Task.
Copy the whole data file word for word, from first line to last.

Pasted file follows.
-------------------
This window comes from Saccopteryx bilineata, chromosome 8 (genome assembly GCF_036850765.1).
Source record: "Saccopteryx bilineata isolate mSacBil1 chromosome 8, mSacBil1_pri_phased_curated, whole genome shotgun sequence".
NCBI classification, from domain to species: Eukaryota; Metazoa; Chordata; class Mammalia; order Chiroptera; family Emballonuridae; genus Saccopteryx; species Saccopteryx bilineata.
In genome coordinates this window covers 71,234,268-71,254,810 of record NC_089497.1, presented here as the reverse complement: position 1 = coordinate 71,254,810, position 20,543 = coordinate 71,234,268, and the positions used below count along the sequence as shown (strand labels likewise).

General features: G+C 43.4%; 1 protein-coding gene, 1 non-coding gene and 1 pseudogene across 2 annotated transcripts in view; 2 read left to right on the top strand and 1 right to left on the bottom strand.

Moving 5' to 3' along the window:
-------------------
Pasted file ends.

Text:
This window comes from Saccopteryx bilineata, chromosome 8 (genome assembly GCF_036850765.1).
Source record: "Saccopteryx bilineata isolate mSacBil1 chromosome 8, mSacBil1_pri_phased_curated, whole genome shotgun sequence".
NCBI classification, from domain to species: Eukaryota; Metazoa; Chordata; class Mammalia; order Chiroptera; family Emballonuridae; genus Saccopteryx; species Saccopteryx bilineata.
In genome coordinates this window covers 71,234,268-71,254,810 of record NC_089497.1, presented here as the reverse complement: position 1 = coordinate 71,254,810, position 20,543 = coordinate 71,234,268, and the positions used below count along the sequence as shown (strand labels likewise).

General features: G+C 43.4%; 1 protein-coding gene, 1 non-coding gene and 1 pseudogene across 2 annotated transcripts in view; 2 read left to right on the top strand and 1 right to left on the bottom strand.

Moving 5' to 3' along the window: